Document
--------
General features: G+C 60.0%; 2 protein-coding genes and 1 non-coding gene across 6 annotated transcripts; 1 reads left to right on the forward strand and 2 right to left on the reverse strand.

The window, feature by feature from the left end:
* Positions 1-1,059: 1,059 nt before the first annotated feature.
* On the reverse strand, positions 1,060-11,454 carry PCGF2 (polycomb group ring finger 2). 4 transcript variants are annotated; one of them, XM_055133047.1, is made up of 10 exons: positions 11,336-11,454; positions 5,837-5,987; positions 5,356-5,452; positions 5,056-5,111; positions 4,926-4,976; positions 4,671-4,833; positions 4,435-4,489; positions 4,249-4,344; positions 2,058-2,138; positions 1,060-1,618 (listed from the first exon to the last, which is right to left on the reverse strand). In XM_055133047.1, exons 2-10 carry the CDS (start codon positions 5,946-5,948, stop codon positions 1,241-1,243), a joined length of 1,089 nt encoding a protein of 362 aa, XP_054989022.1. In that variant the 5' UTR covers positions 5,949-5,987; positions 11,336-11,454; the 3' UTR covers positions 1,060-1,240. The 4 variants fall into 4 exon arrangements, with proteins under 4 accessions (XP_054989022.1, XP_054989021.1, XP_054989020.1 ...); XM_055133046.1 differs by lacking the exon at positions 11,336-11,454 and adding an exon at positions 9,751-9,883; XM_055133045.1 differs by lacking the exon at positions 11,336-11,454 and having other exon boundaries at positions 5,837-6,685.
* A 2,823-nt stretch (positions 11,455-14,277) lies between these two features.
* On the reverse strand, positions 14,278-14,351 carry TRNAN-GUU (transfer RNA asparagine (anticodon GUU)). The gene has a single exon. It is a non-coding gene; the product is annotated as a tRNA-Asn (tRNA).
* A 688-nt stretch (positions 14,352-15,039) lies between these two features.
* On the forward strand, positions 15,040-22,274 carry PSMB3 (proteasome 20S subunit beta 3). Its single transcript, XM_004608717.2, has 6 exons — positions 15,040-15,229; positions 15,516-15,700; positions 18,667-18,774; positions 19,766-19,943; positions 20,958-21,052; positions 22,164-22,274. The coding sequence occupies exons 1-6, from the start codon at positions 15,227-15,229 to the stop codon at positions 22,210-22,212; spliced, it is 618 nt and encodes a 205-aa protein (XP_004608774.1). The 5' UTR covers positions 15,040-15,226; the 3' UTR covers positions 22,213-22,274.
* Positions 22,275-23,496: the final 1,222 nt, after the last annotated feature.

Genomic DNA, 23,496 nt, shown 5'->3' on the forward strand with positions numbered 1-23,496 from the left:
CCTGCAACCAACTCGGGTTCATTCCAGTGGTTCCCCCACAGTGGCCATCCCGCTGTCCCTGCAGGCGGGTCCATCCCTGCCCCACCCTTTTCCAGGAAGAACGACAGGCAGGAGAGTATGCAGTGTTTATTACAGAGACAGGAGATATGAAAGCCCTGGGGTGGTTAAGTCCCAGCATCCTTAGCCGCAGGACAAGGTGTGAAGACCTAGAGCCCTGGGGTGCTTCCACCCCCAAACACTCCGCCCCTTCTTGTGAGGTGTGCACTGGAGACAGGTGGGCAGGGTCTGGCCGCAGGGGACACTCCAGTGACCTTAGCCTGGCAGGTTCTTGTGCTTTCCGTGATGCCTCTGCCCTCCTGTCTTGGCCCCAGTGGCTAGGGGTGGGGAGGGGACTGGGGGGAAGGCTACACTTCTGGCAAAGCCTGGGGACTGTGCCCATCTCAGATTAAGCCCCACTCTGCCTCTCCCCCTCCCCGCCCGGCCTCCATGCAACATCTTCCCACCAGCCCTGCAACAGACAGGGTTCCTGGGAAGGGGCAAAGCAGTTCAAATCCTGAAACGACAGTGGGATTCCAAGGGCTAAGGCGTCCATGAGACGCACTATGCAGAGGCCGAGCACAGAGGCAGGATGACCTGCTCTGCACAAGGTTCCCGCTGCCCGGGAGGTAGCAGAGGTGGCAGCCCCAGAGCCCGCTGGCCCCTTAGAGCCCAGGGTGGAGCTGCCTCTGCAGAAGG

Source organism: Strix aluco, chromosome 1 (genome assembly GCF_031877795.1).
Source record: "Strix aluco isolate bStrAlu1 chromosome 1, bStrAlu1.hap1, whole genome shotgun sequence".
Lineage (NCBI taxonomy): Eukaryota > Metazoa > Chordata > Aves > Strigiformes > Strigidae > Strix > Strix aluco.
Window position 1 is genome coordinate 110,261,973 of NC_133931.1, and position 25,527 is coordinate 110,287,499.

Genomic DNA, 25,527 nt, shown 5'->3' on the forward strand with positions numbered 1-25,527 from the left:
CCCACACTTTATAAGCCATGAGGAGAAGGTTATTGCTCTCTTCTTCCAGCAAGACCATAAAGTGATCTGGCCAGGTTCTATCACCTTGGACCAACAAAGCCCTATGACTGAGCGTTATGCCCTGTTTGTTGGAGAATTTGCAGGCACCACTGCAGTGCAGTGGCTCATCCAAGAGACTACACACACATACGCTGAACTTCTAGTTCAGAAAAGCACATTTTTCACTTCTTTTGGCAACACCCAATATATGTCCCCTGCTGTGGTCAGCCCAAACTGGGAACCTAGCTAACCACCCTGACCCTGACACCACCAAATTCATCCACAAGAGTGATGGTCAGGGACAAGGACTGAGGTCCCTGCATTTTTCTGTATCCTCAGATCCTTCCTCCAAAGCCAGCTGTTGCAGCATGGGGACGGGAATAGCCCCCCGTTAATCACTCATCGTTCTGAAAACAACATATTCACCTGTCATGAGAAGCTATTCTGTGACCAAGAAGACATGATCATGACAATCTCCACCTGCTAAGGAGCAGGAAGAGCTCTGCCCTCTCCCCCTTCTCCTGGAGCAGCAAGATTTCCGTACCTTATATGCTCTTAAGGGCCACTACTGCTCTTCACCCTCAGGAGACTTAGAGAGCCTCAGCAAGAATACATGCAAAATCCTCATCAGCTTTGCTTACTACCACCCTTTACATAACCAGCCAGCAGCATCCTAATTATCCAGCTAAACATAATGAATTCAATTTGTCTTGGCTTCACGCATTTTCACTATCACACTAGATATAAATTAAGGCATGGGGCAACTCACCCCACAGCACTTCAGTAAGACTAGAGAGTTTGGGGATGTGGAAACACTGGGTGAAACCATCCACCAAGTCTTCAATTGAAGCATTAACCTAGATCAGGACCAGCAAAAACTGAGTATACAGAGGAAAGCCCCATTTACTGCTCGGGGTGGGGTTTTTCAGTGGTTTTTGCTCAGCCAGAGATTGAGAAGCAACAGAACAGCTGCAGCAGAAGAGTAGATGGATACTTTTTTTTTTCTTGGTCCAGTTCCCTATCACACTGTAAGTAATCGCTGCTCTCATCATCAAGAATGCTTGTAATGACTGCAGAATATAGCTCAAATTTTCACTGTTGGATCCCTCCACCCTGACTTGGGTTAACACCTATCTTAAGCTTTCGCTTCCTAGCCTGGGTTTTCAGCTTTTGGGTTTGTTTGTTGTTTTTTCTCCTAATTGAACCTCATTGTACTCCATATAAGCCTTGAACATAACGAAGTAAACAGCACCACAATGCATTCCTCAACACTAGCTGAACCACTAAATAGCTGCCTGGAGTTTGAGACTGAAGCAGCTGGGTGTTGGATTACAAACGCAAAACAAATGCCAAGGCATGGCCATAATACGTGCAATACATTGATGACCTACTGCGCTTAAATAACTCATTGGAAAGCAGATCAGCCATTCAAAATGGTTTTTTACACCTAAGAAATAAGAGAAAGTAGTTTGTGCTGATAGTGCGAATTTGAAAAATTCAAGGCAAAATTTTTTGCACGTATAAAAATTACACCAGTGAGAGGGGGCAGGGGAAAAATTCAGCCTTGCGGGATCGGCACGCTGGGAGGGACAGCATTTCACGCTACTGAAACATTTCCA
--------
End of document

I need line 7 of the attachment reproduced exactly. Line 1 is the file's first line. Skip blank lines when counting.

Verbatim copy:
* A 688-nt stretch (positions 14,352-15,039) lies between these two features.